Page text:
Please stay tuned to the blog as we draw closer to May 7.  Once the trip starts, I will be posting updates at least once a day, and hopefully more often. I encourage you to follow me on my journey!  I would love to hear your thoughts about what you read, the pictures I take, and the finds that I come across while I am in the U.K.



My Itinerary







My Itinerary for my research trip to Ireland and the United Kingdom:

May 7  W        Flight from BNA to Dublin, Ireland

May 8  Th       Visit to Glasite and Stone-Campbell Movement sites in the Dublin Area.

May 9  F          Archival work in Dublin.

May 10 Sat    Travel to Belfast, Northern Ireland, via train.  Visit Glasite and Stone-Campbell Movement sites in Belfast area.

May 11 Sun   Travel to Glasgow, Scotland via Ferry. Visit significant sites in Stone-Campbell Movement History in Glasgow, including Alexander Campbell’s home, the University of Glasgow, and Haldanite and Glasite Church sites.

May 12 M       Continue to tour Glasite and Stone-Campbell locations.

May 13 T        Travel to Dundee, Scotland, via train (1h30m).  Archival Research at University of Dundee.

May 14 W       Archival Research at University of Dundee.

May 15 Th      Visit Glasite sites in Dundee.

May 16 F        Archival Research at U of D.  Travel to Edinburgh, Scotland via train.

May 17 Sat    Visit Glasite and Haldanite sites in Edinburgh.

May 18 Sun   Travel to Cardiff, Wales via train.  Visit Sandemanian locations.

May 19 M       Visit Sandemanian locations.  Travel to London, England via train.

May 20 T        Visit Stone-Campbell and Sandemanian locations in the London Area.

May 21 W       Visit Stone-Campbell and Sandemanian locations in the London Area.

May 22 TH     Conduct Archival Research in London.

May 23           London

May 24 Sat    Fly to BNA from London, England.


Daniel Humphreys Polemical Letter Against Elias Smith

Map of Portsmouth, New Hampshire, around the time Daniel Humphreys lived there.
Map of Portsmouth, New Hampshire, around the time Daniel Humphreys lived there.

Hello All:

My last broadcasted post described a letter I found from Elias Smith of the Christian Connexion to Daniel Humphreys, whom Smith described as “A Sandemanian Teacher.”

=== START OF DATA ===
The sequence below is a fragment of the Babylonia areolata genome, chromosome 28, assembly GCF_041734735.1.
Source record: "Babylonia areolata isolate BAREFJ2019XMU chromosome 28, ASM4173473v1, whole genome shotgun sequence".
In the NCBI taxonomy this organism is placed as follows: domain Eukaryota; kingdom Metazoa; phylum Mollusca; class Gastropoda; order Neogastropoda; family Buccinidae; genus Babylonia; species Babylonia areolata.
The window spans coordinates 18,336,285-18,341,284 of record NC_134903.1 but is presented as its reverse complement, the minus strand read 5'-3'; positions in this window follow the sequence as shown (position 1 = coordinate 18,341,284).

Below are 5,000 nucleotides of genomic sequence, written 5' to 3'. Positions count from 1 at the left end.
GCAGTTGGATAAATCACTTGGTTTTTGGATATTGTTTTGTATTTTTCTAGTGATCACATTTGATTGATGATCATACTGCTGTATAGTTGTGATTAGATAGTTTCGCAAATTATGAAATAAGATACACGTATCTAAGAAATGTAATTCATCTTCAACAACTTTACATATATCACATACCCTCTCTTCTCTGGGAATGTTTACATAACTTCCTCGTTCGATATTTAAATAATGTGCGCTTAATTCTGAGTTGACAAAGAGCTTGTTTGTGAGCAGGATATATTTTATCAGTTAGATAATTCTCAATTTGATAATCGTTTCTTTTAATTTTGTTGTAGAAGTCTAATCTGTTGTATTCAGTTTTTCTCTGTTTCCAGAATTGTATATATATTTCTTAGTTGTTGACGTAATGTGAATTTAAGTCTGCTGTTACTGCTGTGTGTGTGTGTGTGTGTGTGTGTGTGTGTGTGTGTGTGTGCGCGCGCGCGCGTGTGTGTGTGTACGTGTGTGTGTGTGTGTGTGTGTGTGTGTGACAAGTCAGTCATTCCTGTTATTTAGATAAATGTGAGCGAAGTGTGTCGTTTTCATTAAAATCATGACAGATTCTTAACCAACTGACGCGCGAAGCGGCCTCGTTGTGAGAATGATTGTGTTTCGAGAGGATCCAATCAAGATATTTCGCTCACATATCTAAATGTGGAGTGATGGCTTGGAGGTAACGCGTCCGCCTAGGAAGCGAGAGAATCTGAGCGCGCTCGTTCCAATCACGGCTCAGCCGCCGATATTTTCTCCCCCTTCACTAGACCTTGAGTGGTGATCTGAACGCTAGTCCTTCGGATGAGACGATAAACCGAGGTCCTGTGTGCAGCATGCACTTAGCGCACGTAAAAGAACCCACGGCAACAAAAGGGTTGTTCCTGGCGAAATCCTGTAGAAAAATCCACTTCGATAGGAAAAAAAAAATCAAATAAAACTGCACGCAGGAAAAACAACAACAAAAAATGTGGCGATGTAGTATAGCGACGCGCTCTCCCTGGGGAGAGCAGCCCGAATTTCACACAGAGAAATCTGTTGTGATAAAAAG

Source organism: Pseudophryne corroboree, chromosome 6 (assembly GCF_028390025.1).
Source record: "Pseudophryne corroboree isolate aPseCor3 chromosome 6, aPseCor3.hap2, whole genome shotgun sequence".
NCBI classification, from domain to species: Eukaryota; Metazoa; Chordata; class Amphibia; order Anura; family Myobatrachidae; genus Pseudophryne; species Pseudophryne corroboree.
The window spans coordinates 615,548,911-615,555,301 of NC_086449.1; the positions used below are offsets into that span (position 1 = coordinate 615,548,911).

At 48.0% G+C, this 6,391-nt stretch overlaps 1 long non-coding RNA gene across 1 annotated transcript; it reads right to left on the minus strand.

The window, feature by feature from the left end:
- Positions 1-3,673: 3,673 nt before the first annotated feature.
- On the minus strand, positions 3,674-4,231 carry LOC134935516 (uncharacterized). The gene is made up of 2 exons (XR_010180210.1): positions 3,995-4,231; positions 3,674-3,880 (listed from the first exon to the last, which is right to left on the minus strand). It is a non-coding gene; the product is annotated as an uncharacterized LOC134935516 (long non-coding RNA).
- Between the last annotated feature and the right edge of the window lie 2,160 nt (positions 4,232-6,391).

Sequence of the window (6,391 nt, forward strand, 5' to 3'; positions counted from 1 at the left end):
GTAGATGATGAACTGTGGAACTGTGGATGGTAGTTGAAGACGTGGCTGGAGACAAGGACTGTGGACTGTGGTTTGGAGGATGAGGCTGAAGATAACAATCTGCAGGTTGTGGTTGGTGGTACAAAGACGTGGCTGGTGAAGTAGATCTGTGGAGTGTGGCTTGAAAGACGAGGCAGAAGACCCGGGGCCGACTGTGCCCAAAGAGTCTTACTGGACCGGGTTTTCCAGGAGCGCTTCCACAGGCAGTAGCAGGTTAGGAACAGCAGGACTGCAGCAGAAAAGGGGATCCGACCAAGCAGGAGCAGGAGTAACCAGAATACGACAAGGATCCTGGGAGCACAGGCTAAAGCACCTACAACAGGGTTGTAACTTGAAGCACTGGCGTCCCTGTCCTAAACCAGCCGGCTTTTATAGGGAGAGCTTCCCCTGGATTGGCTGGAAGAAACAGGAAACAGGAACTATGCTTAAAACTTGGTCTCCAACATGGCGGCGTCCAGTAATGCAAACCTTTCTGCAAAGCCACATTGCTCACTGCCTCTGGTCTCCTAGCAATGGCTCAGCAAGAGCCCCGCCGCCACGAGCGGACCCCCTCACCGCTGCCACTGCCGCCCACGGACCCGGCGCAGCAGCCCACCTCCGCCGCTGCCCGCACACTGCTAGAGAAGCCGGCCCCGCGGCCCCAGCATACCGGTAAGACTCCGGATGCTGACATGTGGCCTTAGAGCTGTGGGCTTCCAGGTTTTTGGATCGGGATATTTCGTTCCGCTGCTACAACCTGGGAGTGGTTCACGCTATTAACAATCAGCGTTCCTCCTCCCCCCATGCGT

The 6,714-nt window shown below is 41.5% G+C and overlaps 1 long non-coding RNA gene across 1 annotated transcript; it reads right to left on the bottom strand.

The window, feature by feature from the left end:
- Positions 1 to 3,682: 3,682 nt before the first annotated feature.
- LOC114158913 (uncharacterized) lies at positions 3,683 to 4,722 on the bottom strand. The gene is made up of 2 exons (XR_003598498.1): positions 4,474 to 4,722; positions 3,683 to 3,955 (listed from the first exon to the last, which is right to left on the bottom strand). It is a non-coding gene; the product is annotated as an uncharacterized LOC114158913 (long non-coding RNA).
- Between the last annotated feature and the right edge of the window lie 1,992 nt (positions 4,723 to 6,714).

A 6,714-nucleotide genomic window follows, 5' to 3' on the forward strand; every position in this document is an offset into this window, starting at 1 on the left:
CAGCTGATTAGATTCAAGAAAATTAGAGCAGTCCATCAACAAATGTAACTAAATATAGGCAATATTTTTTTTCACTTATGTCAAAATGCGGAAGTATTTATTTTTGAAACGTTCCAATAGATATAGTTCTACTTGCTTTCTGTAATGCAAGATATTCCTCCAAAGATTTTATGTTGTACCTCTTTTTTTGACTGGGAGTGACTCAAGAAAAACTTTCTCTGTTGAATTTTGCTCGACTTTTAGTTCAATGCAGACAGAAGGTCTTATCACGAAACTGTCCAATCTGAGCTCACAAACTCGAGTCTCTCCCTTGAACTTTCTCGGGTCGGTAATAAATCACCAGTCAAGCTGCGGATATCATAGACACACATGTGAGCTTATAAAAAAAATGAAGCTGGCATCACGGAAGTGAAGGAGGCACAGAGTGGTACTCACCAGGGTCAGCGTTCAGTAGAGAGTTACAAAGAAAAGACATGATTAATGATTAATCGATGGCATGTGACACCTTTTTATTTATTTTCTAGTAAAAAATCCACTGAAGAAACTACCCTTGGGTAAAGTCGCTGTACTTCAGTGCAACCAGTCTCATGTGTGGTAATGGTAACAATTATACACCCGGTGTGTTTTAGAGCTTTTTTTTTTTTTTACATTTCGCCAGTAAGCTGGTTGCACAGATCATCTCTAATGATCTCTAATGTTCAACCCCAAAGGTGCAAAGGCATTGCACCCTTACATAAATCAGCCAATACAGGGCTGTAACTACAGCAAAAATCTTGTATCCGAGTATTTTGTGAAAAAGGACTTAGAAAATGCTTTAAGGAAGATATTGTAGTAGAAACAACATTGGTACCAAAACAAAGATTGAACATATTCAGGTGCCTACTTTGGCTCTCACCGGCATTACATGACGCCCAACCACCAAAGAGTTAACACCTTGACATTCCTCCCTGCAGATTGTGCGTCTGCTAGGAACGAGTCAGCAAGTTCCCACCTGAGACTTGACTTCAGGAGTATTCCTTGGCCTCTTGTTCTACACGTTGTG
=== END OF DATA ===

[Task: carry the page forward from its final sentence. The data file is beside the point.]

I have now obtained and digitized a letter from Humphreys to Smith, which is fascinating.  Humphreys’ polemic against Smith in many ways reminds me of the countless polemics I have read from preachers in the Church of Christ against denominational doctrines.  Whether it is Humphrey’s attacking Smith as being a member of a denomination (I think Smith would disagree), or attacking Smith for being creedal (again, I think Smith would reject this idea), it reads familiar, except, at one crucial point.  One of Humphreys’ main attacks on Smith is over baptism by immersion.  To quote Humphreys:

Your zeal for a favorite point respecting baptism, leads you to pronounce these your opponents, and the common churches around us, antichristian. (4)

Humphreys agrees with Smith’s contention that the other churches are in fact antichristian. But he also feels that Smith and his band of Christians are as well, for “failure to come out of Babylon.”

I had reported incorrectly in my post about Smith’s letter to Humphreys that Humphreys had asked why the two churches could not commune.  This was incorrect, as I noted in an errata in the original post.  This question had been asked of Smith by Congregationalists in New England, and Smith’s answer was baptism.  Humphreys answers the question back to Smith, saying:

By this time you will perceive that I am none of those who put the question, Why cannot you commune with us?–No–we may commune as fellow citizens and neighbors, but present sentiments continuing, religious connexion is quite out of the question.

Smith, however, wouldn’t have been interested in communing with Humphreys anyway, because the Sandemanians practice infant baptism. being the Calvinists in Soteriology that they were.

Humphreys spends much of the balance of the letter comparing the doctrines of the Christian Connexion to that of the Sandemanians, praising Smith where he thought praise was due, and condeming Smith’s understandings where they disagreed.

Near the end of the letter, Humphreys exhibits some pattern theology, another common thread between the Sandemanians and Churches of Christ. Humphreys compares Smith’s “church building” to the pattern of God, and declares it wanting.

You can find the entire letter at the Glasite Digital Archive.




Tickets are Purchased!

Hello all,

Just a quick update to say that I purchased my plane tickets today.  I am flying from Nashville to Dublin, Ireland on May 7th, and  I am returning to the States via London on May 24th.

I will be posting my full itinerary in the next few days. Stay tuned!